The New Zealanders were also able to overcome one of the biggest obstacles facing the exfiltration effort: the immigration paperwork. Every visitor to Iran was issued with a unique disembarkation form. A white copy was kept by Iranian authorities. Visitors had to keep the yellow copy and present it to airport officials on departure. Only once the yellow and white copies matched up would they be allowed to leave. Of course, no such forms had been issued for the houseguests’ fictional Hollywood aliases.
Sewell, however, had formed a friendship with the Mehrabad Airport station manager for British Airways. He convinced him to provide a stack of blank yellow forms for the houseguests to scrawl their details onto. There was no way to lodge white copies with Iranian officials; the houseguests would have to rely on the immigration officer at the airport being too lazy to check.
Beeby and Sewell were putting themselves at great risk by participating in the plot. The American hostages being held at the US embassy were regularly beaten. Their hands were bound behind their backs for days at a time and many were placed in solitary confinement. Some of the Iranian jailors played Russian roulette with their hostages, while others rigged up mock electric chairs to intimidate them. Hostages described being threatened with boiling oil or with having their eyes cut out. Two of the Americans attempted suicide. Had the New Zealanders been caught, they might have faced similar treatment.
Yet they never revealed the slightest concern for their own safety. “Nothing seemed to faze Richard,” recalls Mark. Grant Allen, Sewell’s partner, says, “Chris and Richard would have been such a good team. They both had that sense of, ‘Well, let’s just fucking do this’.”
There were larger geopolitical pressures at play, as well. While Anglo-American machinations in Iran had focused on securing a vital supply of oil, for New Zealand the overriding foreign policy preoccupation was meat. After Britain’s entry into the European Economic Community, it could no longer be relied on to buy most of our agricultural exports. Diplomats were instructed to exploit every new market to overcome this major economic threat. In fact, this was the reason that New Zealand had established an embassy in Tehran in 1975. Iran quickly became one of our five largest export markets. When a major oil shock roiled the world in 1978, New Zealand negotiated a deal to barter our lamb for Iranian oil. Beeby did his best not to jeopardise these interests, Taylor later recalled. But at the same time, he “went considerably beyond [his] mandate. [He’d] do anything almost.”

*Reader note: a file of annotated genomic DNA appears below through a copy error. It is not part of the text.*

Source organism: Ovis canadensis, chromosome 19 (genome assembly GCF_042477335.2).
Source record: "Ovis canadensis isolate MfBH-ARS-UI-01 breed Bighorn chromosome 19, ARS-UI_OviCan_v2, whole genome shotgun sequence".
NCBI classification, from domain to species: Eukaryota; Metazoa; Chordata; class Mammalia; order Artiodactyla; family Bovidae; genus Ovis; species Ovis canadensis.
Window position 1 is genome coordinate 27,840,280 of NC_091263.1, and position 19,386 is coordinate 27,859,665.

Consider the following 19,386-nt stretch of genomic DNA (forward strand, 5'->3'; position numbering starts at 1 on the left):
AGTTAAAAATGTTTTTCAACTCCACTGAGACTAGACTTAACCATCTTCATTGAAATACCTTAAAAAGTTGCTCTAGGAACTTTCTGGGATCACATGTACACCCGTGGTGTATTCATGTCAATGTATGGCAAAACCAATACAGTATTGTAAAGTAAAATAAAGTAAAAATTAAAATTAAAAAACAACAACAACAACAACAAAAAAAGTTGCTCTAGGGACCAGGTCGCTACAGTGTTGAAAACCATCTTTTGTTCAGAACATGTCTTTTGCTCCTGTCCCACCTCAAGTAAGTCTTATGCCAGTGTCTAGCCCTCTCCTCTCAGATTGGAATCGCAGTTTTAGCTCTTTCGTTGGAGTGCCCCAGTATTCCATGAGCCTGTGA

When MFAT found out Beeby was helping the Americans, there wasn’t much it could do. According to his friend Brian Lynch, a former senior diplomat stationed in London, Beeby was unsure whether his communications were secure. So he would call Lynch and pass messages on via “circuitous language and Kiwi aphorisms”. He relayed that the revolutionaries had “knocked the bastard off” (a reference to the Shah), or that a particular militia had “gone the whole hog” in pursuit of a target. In these circumstances, it would have been difficult for Beeby’s superiors to give him formal instructions even if they had wanted to. And Beeby relished the independence. “He was actually quite enjoying it,” Lynch says. “All we could say behind a London desk or at the Ministry’s head office was, ‘Jesus Christ, fingers crossed’.”
By January 1980, the houseguests had been stuck in the Canadian diplomats’ residences for three months. First Thanksgiving and then Christmas had passed in hiding. To minimise the risk of discovery, they were permitted no contact with the outside world beyond the visits of people like Beeby and Sewell. Every so often, they would get news about the hostages being kept in the American embassy, or how negotiations were progressing. For Mark, the news inevitably prompted him to rage. He couldn’t help but feel the houseguests and hostages had been abandoned by the American government. To distract himself, he read spy novels. “It was best not to think about the big picture politically, for my blood pressure,” he says.
Finally, on 25 January, two American CIA agents — Tony Mendez and another man known only as “Julio” – arrived in Tehran for the exfiltration operation, codenamed “Argo”. The next day, Sewell drove the Staffords from Taylor’s residence to the Sheardowns’ house, where the houseguests and Mendez met. Mendez was a diminutive man with a scruffy moustache, round cheeks and a distinguished career getting CIA assets out of tight corners. Mark Lijek was immediately struck by his resemblance to Sewell. They had the same visible self-possession, the same swagger, he thought. “In a different life [Sewell] might have been in a similar occupation. Who knows! Maybe Richard was.”
Mendez briefed the houseguests on the plan, which they were learning about for the first time. “I was hugely impressed,” says Mark. “It was obviously over the top, but in a positive way.” Not everyone, however, was on board. Joe Stafford couldn’t bear the thought of leaving while the hostages were still trapped in the American embassy. To him, it seemed like an unforgivable betrayal.